Knitting (both hand and machine) and crochet became very popular and this was reflected in the wardrobes and homes of ordinary people and in the top flights of fashion. Crochet skirts, dresses, suits and shawls were hugely popular alongside crochet home ware including throws, blankets, cushions, pot holders and items made from the good old granny square. Knitwear ranged from long line cardigans, aran jumpers, argyle patterns and skinny rib tops to picture knits, knits featuring many different types of stitches (bobbles, cables, diamonds, blackberry stitch), Fair Isle (taking 1930’s and 1940’s garments as inspiration) and striped garments.
|Traditional Aran knit.|
|A long line knit|
Fashion designers Missoni and Sonia Rykiel were producing fantastic knitwear. Most of us can recognise the iconic Missoni knitwear featuring multi coloured stripes, flames and zigzags. Sonia Rykiel was designing intarsia jumpers with cartoon and Pop Art motifs. As is usual, these fashion trends trickled down and you did not have to be able to afford designer fashion if you could knit or crochet yourself something similar.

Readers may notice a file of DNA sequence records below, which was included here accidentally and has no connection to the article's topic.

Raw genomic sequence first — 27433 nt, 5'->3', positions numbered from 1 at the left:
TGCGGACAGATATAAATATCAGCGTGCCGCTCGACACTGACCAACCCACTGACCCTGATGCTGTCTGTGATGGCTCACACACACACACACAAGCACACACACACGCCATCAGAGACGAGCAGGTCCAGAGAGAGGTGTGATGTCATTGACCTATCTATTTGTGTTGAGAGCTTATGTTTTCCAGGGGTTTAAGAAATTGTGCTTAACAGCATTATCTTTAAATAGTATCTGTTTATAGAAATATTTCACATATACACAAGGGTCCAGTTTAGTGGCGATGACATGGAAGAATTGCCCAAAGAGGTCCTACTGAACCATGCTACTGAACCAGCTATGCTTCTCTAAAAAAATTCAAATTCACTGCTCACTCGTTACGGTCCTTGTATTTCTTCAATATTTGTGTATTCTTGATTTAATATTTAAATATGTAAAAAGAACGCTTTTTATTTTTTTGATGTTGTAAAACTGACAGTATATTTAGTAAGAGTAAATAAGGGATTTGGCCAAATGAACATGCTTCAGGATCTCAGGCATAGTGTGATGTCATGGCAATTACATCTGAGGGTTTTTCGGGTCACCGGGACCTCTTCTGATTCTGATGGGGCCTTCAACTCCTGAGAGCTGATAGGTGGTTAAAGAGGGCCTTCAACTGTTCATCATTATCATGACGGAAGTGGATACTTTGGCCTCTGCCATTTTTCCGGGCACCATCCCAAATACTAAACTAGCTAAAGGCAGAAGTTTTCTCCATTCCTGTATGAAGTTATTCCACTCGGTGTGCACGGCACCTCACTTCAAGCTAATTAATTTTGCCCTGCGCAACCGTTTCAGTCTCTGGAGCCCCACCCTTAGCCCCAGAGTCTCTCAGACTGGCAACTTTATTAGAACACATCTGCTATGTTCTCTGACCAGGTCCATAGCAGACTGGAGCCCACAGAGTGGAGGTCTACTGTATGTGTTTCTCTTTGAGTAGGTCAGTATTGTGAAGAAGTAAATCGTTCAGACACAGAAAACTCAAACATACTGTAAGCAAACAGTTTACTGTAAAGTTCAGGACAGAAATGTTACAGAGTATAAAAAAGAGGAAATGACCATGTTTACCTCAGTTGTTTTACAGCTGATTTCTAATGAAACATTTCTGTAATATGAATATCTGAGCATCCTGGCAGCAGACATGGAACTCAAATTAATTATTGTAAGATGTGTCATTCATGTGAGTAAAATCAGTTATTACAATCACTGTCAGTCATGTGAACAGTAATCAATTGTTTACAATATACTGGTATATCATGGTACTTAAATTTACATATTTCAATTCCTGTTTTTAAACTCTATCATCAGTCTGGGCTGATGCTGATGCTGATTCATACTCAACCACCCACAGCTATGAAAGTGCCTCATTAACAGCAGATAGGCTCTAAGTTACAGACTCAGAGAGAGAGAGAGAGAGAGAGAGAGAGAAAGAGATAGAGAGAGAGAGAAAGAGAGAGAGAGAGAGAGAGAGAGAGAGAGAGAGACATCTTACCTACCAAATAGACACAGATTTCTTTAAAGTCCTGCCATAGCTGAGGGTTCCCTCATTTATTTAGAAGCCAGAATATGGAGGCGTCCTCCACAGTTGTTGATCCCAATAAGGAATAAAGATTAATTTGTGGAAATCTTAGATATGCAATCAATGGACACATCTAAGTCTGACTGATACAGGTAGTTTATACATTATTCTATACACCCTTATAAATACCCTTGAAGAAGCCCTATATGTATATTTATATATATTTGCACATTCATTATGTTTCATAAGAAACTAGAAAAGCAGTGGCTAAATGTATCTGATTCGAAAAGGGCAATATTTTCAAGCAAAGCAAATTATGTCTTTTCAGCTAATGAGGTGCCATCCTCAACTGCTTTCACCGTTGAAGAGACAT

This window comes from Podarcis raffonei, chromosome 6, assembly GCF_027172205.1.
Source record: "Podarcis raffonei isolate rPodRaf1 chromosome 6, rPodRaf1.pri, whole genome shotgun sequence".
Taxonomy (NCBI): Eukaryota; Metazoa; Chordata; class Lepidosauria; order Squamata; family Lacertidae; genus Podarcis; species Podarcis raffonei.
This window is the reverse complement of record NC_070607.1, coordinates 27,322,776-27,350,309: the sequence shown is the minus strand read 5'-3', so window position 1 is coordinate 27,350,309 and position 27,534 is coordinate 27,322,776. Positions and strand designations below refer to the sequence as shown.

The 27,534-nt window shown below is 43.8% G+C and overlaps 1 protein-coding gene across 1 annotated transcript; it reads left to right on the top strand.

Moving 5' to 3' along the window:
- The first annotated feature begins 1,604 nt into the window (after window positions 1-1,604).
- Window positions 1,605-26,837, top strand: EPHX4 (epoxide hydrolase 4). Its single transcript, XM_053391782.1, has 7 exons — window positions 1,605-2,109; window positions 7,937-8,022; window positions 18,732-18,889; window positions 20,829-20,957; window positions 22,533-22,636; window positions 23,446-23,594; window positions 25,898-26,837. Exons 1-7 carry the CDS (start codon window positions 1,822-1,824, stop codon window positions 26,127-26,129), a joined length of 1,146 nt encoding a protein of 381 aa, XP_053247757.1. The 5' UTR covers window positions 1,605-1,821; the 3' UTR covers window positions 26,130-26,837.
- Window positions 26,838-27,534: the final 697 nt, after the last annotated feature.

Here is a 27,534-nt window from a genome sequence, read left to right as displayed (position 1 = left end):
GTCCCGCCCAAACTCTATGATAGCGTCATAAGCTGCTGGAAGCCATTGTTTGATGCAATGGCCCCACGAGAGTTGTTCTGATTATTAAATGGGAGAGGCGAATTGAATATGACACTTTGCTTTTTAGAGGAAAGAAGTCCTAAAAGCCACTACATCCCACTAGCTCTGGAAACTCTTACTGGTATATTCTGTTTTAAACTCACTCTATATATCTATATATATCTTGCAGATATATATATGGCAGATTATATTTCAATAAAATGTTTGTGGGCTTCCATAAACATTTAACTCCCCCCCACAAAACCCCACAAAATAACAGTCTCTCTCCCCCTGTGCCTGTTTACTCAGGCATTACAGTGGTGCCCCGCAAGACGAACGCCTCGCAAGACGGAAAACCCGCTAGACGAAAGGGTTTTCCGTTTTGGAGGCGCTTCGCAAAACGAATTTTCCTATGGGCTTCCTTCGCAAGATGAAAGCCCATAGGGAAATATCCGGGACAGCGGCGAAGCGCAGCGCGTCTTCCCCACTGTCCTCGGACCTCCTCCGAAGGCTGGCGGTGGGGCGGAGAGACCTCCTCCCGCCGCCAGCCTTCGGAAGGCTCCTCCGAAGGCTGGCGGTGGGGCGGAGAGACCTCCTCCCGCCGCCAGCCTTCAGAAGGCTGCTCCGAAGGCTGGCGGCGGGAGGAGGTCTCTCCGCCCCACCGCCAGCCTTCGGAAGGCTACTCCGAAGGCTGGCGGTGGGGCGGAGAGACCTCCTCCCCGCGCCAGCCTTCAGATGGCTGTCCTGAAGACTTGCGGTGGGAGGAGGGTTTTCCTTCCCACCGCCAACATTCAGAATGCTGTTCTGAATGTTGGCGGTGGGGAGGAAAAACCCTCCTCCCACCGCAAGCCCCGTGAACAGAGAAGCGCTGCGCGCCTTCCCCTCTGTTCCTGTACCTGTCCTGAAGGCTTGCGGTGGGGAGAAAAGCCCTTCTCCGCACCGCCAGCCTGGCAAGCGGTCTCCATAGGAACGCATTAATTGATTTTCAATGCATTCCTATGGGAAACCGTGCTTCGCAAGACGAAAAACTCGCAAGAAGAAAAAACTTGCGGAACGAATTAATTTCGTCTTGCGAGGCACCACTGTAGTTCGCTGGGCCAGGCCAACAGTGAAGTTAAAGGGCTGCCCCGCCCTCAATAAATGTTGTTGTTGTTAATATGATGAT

Knitwear designers such as Kaffe Fassett, Sasha Kagan, Patricia Roberts, Sarah Dallas and Elizabeth Zimmermann were producing some wonderful designs and patterns using colour, innovative techniques, intarsia, Fair Isle and graphic patterns.
In 2018 the Guild is 40 years old and we will be marking this milestone with a series of events and celebrations along the theme of ‘from preservation to innovation’, reflecting on our past and looking towards our future. We thought that members might like to work within that theme and make an item using a pattern from 1978 with an innovative twist to make it into something that would be at home in your current wardrobe. A 1978 pattern would be ideal but we recognise that poses some problems as patterns are not usually dated and we can not release any from the Collection as they are covered by copyright. So 1970’s patterns in general, which cover the fashion trends above, are good enough. You may be lucky enough to have a 1970’s book of patterns. If not, 1970’s patterns are easy to find in charity shops and online, sometimes for free. Have a look and see what you can find.